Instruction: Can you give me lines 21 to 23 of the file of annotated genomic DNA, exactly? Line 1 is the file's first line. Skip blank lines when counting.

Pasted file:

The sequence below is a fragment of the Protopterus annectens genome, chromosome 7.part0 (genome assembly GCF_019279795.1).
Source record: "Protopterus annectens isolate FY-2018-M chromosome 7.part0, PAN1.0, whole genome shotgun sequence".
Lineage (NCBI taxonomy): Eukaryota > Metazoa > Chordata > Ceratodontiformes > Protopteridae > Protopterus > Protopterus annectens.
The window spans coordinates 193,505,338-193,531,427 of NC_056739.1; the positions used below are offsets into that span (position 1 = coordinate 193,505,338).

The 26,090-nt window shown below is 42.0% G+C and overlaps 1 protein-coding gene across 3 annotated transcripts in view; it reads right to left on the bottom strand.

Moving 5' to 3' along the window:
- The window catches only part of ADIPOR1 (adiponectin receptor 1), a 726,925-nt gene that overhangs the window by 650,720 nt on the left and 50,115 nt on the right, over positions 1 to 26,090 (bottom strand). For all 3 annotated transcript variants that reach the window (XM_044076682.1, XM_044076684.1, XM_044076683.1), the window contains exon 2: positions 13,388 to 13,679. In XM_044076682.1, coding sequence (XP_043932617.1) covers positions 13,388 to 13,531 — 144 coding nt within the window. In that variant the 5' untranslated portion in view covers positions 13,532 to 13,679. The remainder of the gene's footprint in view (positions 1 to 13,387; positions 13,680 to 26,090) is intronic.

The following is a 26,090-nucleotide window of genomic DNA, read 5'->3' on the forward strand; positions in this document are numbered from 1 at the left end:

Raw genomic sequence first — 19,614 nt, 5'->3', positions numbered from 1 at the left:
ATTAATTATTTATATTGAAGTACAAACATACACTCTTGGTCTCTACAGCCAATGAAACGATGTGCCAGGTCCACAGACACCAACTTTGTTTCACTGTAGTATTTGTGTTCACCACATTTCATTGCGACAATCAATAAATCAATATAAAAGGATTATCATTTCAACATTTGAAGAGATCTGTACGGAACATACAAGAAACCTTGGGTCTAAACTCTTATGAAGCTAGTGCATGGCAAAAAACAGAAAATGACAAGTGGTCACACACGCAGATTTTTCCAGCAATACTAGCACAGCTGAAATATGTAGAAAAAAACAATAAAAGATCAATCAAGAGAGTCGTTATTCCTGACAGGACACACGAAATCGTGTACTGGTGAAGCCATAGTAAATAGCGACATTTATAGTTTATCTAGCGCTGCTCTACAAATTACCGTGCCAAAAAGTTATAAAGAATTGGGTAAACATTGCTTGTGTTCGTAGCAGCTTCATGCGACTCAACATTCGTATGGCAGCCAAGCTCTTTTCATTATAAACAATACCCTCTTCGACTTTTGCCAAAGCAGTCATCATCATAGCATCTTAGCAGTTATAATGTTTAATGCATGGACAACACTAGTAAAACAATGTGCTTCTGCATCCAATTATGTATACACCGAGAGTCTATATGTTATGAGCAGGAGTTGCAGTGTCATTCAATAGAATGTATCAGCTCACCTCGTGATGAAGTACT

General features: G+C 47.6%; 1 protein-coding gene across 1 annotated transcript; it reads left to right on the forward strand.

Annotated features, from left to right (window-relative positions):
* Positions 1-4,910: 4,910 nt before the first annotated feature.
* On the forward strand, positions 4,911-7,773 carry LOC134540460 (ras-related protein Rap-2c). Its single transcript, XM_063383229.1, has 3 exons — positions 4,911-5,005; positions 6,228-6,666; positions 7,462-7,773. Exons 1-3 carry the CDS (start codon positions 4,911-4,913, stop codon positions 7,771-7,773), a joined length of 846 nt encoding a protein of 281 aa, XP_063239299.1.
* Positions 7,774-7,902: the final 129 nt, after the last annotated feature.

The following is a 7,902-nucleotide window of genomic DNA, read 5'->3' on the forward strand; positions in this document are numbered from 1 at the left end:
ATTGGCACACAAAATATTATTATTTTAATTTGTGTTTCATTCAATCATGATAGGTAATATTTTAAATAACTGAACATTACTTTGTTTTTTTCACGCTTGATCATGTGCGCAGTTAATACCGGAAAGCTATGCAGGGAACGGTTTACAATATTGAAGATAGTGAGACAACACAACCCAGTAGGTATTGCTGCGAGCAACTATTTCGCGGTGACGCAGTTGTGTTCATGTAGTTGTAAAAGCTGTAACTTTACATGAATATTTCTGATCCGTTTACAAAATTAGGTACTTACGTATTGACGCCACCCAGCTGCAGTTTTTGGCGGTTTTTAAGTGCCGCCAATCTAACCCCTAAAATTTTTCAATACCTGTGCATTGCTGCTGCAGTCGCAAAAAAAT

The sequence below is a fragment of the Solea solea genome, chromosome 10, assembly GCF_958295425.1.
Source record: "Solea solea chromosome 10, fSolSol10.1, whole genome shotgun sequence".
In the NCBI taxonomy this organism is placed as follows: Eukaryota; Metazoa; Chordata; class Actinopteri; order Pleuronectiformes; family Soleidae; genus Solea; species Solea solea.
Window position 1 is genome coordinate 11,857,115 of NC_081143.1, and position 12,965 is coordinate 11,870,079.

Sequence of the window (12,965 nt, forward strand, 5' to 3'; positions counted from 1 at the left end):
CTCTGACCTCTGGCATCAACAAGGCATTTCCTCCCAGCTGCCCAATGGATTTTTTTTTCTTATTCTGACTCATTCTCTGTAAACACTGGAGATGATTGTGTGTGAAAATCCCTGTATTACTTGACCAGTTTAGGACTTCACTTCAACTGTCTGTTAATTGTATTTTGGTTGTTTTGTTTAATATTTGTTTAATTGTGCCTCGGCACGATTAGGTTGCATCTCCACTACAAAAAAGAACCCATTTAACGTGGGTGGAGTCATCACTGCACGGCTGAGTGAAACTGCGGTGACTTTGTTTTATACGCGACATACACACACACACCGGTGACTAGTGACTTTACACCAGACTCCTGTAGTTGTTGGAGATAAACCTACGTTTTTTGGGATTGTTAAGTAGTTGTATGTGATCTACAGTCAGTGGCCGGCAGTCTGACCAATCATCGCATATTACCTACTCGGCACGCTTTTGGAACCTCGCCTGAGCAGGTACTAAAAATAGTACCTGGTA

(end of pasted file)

Window position 1 is genome coordinate 11,857,115 of NC_081143.1, and position 12,965 is coordinate 11,870,079.

Sequence of the window (12,965 nt, forward strand, 5' to 3'; positions counted from 1 at the left end):
CTCTGACCTCTGGCATCAACAAGGCATTTCCTCCCAGCTGCCCAATGGATTTTTTTTTCTTATTCTGACTCATTCTCTGTAAACACTGGAGATGATTGTGTGTGAAAATCCCTGTATTACTTGACCAGTTTAGGACTTCACTTCAACTGTCTGTTAATTGTATTTTGGTTGTTTTGTTTAATATTTGTTTAATTGTGCCTCGGCACGATTAGGTTGCATCTCCACTACAAAAAAGAACCCATTTAACGTGGGTGGAGTCATCACTGCACGGCTGAGTGAAACTGCGGTGACTTTGTTTTATACGCGACATACACACACACACCGGTGACTAGTGACTTTACACCAGACTCCTGTAGTTGTTGGAGATAAACCTACGTTTTTTGGGATTGTTAAGTAGTTGTATGTGATCTACAGTCAGTGGCCGGCAGTCTGACCAATCATCGCATATTACCTACTCGGCACGCTTTTGGAACCTCGCCTGAGCAGGTACTAAAAATAGTACCTGGTA